California’s public higher education system needs new investments to protect students’ health and safety.
Many schools serving low-income students already fail to offer all the courses needed for admission to CSU campuses.
High SAT and ACT scores still provide an edge even if colleges don't require them.
Opponents include state leaders and activists, who reiterated fears that the change will harm black, Latino and low-income students.
The state is promoting computer science in K-12 schools, but UC and CSU colleges lack bandwidth to meet the demand.
After much controversy, the revised admissions proposal would start with students now in the fifth grade.
Thousands of California college students, graduates and employees would be at risk of deportation if DACA is terminated.
Two federal grants will help California recruit teachers and mental health professionals to rural schools.
The Central Valley and Inland Empire especially need to accommodate more students, a report finds.
Hired in 2012, White pushed CSU efforts to drop remedial courses and raise graduation rates. His departure and that of UC’s Napolitano leave two big vacancies.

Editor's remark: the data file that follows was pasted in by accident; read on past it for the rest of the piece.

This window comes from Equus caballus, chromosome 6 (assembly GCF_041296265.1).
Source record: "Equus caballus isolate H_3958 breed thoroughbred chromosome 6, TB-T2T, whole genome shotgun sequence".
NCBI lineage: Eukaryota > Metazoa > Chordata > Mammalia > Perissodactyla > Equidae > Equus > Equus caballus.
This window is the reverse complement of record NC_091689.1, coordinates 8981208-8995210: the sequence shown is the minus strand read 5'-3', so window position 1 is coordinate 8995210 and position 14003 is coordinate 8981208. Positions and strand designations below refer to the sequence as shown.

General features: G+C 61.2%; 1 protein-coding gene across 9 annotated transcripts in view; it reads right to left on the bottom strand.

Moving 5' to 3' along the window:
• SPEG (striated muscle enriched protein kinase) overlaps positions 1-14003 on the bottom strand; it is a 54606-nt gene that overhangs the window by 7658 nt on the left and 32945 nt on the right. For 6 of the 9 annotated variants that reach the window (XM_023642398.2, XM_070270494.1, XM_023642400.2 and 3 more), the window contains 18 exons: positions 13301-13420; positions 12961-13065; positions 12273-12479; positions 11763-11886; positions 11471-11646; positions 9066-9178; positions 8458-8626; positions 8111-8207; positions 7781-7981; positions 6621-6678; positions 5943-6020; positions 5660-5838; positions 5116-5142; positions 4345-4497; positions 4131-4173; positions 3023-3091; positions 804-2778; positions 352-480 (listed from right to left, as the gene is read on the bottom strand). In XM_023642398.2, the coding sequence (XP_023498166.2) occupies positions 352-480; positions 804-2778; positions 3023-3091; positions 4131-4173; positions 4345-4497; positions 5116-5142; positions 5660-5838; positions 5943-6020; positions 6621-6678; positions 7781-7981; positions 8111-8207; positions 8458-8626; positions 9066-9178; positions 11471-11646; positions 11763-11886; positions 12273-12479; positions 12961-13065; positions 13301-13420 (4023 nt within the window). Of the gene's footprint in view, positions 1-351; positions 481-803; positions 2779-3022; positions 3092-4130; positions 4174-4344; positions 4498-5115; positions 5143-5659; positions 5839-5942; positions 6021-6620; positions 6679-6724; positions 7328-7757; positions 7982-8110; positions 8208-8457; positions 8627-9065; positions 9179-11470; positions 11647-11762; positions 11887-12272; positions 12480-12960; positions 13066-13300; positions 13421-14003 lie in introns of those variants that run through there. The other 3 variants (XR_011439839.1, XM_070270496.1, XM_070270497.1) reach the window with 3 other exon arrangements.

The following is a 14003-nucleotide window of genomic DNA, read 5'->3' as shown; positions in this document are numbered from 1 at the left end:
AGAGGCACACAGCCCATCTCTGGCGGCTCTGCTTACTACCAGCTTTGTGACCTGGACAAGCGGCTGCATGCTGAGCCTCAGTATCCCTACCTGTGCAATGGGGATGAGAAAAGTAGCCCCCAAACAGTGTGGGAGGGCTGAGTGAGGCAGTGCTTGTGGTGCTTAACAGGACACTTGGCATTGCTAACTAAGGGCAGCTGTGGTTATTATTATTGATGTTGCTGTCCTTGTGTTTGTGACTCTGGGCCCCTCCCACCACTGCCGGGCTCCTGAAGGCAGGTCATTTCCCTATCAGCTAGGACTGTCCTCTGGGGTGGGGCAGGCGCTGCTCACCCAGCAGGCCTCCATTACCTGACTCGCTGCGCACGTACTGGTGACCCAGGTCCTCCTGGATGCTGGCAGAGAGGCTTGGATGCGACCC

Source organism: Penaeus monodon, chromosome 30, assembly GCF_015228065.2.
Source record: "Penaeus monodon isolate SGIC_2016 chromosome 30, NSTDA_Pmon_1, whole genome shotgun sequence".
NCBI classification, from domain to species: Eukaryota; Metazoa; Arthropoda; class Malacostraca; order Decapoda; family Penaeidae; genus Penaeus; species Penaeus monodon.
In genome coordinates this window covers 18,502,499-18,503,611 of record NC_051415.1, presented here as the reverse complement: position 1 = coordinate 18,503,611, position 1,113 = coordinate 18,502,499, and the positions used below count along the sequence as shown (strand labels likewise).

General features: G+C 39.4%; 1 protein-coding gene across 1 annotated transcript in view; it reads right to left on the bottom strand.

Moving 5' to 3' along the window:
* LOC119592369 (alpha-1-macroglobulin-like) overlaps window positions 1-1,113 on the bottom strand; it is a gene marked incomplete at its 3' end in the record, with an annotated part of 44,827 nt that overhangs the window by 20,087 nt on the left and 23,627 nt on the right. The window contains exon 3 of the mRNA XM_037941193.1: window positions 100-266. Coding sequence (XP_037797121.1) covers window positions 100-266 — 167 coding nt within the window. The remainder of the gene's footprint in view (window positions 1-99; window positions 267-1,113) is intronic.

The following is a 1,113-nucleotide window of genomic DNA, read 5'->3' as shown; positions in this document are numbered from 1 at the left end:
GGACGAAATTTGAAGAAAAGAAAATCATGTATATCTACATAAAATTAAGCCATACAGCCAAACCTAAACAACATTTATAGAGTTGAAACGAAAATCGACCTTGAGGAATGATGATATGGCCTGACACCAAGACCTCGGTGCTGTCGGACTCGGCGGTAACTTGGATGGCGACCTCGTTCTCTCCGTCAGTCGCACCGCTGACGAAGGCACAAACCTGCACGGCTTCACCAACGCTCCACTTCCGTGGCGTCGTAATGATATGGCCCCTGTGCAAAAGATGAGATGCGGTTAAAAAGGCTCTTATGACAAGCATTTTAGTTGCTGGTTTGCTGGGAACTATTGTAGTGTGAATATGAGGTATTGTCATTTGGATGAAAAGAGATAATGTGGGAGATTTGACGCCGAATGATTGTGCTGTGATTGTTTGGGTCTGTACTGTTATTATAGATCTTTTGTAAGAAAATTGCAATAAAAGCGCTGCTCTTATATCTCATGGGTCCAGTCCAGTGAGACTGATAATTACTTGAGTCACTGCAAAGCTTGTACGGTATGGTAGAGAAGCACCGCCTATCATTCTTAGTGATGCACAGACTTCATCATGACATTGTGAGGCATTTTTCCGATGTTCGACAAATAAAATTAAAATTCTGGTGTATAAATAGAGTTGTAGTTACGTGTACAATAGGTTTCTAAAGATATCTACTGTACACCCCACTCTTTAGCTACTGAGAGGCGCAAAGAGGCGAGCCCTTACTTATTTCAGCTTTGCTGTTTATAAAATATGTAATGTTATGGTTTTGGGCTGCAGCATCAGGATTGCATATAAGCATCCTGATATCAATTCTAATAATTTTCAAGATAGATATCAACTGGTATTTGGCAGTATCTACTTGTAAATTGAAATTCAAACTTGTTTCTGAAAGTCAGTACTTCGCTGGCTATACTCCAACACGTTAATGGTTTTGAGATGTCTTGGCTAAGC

CSU shows progress but work remains to hit graduation targets. Up two points, only 27.5 percent of students who entered as freshmen finished in four years.
AB 1645 requires community colleges and California State University campuses to have designated liaisons for undocumented students.
New laws also ease dual-enrollment for adults and high schoolers.
Some warn that it will be difficult for other districts to increase math graduation requirements due to budget and staffing constraints.
CSU has also pledged $10 million to train more math and science teachers, but skeptics question whether that investment will be sufficient.